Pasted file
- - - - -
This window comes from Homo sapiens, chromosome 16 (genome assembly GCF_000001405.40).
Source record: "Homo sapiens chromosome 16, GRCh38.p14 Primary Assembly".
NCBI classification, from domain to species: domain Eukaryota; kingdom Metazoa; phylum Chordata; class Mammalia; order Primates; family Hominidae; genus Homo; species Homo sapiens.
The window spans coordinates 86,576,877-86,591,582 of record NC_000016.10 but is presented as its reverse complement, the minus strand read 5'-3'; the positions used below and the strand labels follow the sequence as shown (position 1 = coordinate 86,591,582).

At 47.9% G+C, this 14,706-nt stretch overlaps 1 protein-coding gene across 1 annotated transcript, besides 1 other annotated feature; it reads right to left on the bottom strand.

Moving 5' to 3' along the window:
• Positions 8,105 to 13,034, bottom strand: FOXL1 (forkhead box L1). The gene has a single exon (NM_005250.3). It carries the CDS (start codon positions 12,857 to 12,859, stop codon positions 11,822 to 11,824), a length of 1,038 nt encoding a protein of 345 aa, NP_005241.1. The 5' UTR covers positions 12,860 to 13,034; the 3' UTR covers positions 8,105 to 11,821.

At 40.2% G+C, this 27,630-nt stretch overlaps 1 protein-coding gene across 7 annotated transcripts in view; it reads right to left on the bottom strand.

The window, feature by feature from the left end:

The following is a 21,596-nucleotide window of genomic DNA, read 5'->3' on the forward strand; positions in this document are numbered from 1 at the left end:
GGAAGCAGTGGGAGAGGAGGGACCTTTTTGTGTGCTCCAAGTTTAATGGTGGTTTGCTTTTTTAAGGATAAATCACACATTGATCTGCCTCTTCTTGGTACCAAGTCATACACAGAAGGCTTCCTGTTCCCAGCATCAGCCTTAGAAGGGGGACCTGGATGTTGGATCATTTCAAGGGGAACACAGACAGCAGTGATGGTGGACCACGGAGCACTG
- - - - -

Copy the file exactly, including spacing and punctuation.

This window comes from Homo sapiens, chromosome 16 (genome assembly GCF_000001405.40).
Source record: "Homo sapiens chromosome 16, GRCh38.p14 Primary Assembly".
NCBI classification, from domain to species: domain Eukaryota; kingdom Metazoa; phylum Chordata; class Mammalia; order Primates; family Hominidae; genus Homo; species Homo sapiens.
The window spans coordinates 86,576,877-86,591,582 of record NC_000016.10 but is presented as its reverse complement, the minus strand read 5'-3'; the positions used below and the strand labels follow the sequence as shown (position 1 = coordinate 86,591,582).

At 47.9% G+C, this 14,706-nt stretch overlaps 1 protein-coding gene across 1 annotated transcript, besides 1 other annotated feature; it reads right to left on the bottom strand.

Moving 5' to 3' along the window:
• Positions 8,105 to 13,034, bottom strand: FOXL1 (forkhead box L1). The gene has a single exon (NM_005250.3). It carries the CDS (start codon positions 12,857 to 12,859, stop codon positions 11,822 to 11,824), a length of 1,038 nt encoding a protein of 345 aa, NP_005241.1. The 5' UTR covers positions 12,860 to 13,034; the 3' UTR covers positions 8,105 to 11,821.

At 40.2% G+C, this 27,630-nt stretch overlaps 1 protein-coding gene across 7 annotated transcripts in view; it reads right to left on the bottom strand.

The window, feature by feature from the left end:

The following is a 21,596-nucleotide window of genomic DNA, read 5'->3' on the forward strand; positions in this document are numbered from 1 at the left end:
GGAAGCAGTGGGAGAGGAGGGACCTTTTTGTGTGCTCCAAGTTTAATGGTGGTTTGCTTTTTTAAGGATAAATCACACATTGATCTGCCTCTTCTTGGTACCAAGTCATACACAGAAGGCTTCCTGTTCCCAGCATCAGCCTTAGAAGGGGGACCTGGATGTTGGATCATTTCAAGGGGAACACAGACAGCAGTGATGGTGGACCACGGAGCACTG